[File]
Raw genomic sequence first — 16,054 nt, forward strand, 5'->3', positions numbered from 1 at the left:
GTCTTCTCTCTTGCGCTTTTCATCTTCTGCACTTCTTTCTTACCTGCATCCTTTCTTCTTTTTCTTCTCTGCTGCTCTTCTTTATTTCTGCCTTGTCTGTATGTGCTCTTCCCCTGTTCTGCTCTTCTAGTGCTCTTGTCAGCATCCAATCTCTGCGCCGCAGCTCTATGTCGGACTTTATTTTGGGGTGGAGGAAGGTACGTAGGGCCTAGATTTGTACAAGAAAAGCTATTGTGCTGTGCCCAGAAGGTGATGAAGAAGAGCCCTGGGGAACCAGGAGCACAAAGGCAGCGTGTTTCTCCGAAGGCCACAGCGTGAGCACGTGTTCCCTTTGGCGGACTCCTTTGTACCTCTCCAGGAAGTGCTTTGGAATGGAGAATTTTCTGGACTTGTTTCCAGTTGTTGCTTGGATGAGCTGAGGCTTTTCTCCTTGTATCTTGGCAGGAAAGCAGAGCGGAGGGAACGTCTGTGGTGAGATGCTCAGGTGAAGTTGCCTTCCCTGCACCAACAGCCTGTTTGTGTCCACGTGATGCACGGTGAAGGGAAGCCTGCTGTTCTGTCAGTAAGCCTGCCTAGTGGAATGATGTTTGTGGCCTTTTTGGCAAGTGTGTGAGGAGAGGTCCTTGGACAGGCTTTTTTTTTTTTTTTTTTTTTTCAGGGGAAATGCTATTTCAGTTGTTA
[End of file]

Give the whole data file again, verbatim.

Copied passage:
Raw genomic sequence first — 16,054 nt, forward strand, 5'->3', positions numbered from 1 at the left:
GTCTTCTCTCTTGCGCTTTTCATCTTCTGCACTTCTTTCTTACCTGCATCCTTTCTTCTTTTTCTTCTCTGCTGCTCTTCTTTATTTCTGCCTTGTCTGTATGTGCTCTTCCCCTGTTCTGCTCTTCTAGTGCTCTTGTCAGCATCCAATCTCTGCGCCGCAGCTCTATGTCGGACTTTATTTTGGGGTGGAGGAAGGTACGTAGGGCCTAGATTTGTACAAGAAAAGCTATTGTGCTGTGCCCAGAAGGTGATGAAGAAGAGCCCTGGGGAACCAGGAGCACAAAGGCAGCGTGTTTCTCCGAAGGCCACAGCGTGAGCACGTGTTCCCTTTGGCGGACTCCTTTGTACCTCTCCAGGAAGTGCTTTGGAATGGAGAATTTTCTGGACTTGTTTCCAGTTGTTGCTTGGATGAGCTGAGGCTTTTCTCCTTGTATCTTGGCAGGAAAGCAGAGCGGAGGGAACGTCTGTGGTGAGATGCTCAGGTGAAGTTGCCTTCCCTGCACCAACAGCCTGTTTGTGTCCACGTGATGCACGGTGAAGGGAAGCCTGCTGTTCTGTCAGTAAGCCTGCCTAGTGGAATGATGTTTGTGGCCTTTTTGGCAAGTGTGTGAGGAGAGGTCCTTGGACAGGCTTTTTTTTTTTTTTTTTTTTTTCAGGGGAAATGCTATTTCAGTTGTTA